People have recorded moments for tens of thousands of years, by way of painting and writing. That is what people do: they witness and participate, and record it with the materials at hand.

Very recently, people invented a way to do it with images that are light reflections captured chemically that augment the writing and drawing. In a very short period of time relative to chemical image capture, it has become affordable and omnipresent that people can carry imaging devices at all times that capture light reflections. There is no invention or haven of “journalism integrity” to be found in these recent amalgamations that can stockpile imagery.

Within the next 20 years, it will likely be possible to record every moment in a person’s life (GoPro on your hip) and do it affordably. Filter that through any concept of “true photojournalism.”

Eric Hensel

I’m 60 years old.
Print journalism is dead. Photojournalism will soldier on with paradigm shifts, as will written journalism, but not newspapers…


Let’s see, what else is dead? Vinyl? No. Audio cassettes? No. VHS? Maybe. Laser disc? Yeah. HD-DVD? Definitely. Film? Not yet. Is my office paperless after years of promises that paper was dead? Not even close. You’re 60 years old. You should know better. The only things that are dead or effectively dead are formats that never really caught on in the first place. As they say, the old tricks are the best tricks.

Mark B.

Vinyl, audio tapes, VHS, laser disc, film are all dead in the mass market. I can’t remember the last time I saw blank audiotape. Vinyl and film still have a small niche market, but will never enjoy the market they once had.

Eric Hensel

dead, but not buried? 😉
We both know better, Right?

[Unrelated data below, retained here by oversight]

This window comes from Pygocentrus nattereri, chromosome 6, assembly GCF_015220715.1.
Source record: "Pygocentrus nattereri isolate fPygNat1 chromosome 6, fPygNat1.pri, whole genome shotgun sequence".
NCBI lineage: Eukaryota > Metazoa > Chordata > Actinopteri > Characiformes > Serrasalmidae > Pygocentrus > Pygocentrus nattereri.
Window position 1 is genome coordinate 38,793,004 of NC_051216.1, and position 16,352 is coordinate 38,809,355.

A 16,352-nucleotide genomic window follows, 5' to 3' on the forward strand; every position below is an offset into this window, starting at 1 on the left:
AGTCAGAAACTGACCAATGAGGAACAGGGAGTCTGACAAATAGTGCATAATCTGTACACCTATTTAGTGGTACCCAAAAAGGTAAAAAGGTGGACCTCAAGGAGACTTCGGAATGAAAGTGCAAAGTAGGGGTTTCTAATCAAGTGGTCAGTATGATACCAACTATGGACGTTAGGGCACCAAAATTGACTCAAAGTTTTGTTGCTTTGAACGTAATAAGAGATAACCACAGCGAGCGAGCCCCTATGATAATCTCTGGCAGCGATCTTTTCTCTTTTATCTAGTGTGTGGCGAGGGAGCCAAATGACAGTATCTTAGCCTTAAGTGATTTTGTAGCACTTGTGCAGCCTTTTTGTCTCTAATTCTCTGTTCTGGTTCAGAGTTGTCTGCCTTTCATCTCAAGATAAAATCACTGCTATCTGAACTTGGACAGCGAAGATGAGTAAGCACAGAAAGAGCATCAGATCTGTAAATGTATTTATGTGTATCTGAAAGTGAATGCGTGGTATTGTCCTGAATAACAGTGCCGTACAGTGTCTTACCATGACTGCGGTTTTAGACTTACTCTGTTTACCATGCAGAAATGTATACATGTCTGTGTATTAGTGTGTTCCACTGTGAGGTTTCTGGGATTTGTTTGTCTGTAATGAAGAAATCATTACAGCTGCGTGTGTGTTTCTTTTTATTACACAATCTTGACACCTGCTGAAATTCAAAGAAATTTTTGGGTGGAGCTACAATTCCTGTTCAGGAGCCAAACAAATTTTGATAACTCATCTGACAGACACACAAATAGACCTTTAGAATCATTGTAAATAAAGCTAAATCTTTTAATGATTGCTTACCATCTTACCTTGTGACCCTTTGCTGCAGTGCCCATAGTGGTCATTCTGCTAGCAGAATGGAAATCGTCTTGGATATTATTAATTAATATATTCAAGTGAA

Howard, you forgot to mention CD. It may not be quite dead yet, but it isn’t moving much anyway. You could also have added SACD and DVD-Audio, the audiophile formats of the early 2000s.


True photojournalism has to maintain very strict standards to avoid accusations of sensationalism or deception that invariably arise if anything other than white balance of a photo is corrected. So now we’re to believe that the public wants to see Instagram shots from random bystanders in a newspaper? Instagram filters alter reality to the point that the photo can no longer be called unaltered or realistic or anything other than an artistic interpretation, and people with smartphones usually get snapshots.
Perhaps photojournalists do need to innovate, but the true responsibility for innovation sits squarely in the laps of a paper’s management. Maybe enough papers will cut the wrong things that those who stick to their guns and find novel ways to monetize their product, both hard copy and their online presence, will have all the demand coming from people not willing to put up with the excessive sacrifice of journalistic quality and integrity the other organizations will be guilty of.


I think that cheapskate editors will go with the instagram stuff until people start complaining it was better, both artistically and journalistically, when pro’s were doing it.

i predict we will see the return of the Don McCullins before long…


hrm, people with smartphones, and some talent..

i think professional photojournalists have to do two things.. first prove that it isn’t the equipment, but the years of shooting experience, and training.. second, demonstrate why the equipment enables them to get the shots that no mobile device can get..

also, the public has to want a higher quality of work, than an untrained citizen journalist, THAT falls upon the editor to learn what to deliver, and whom to get their images from..


Why will they complain? They aren’t reading anyway.

Carl GS

…..And bona-fide journalists will always have an advantage
because they are PROFESSIONALS. The LEICA revolutionized
photojournalisim. A tool is a tool. NATIONAL GEOGRAPHIC
has a pocket-sized book on Cell Phone photography. The new
MINOX spy camera?


Photojournalsts “need to” or “must”?

How can mendicants be chosers or regulators?

Honor among beggars?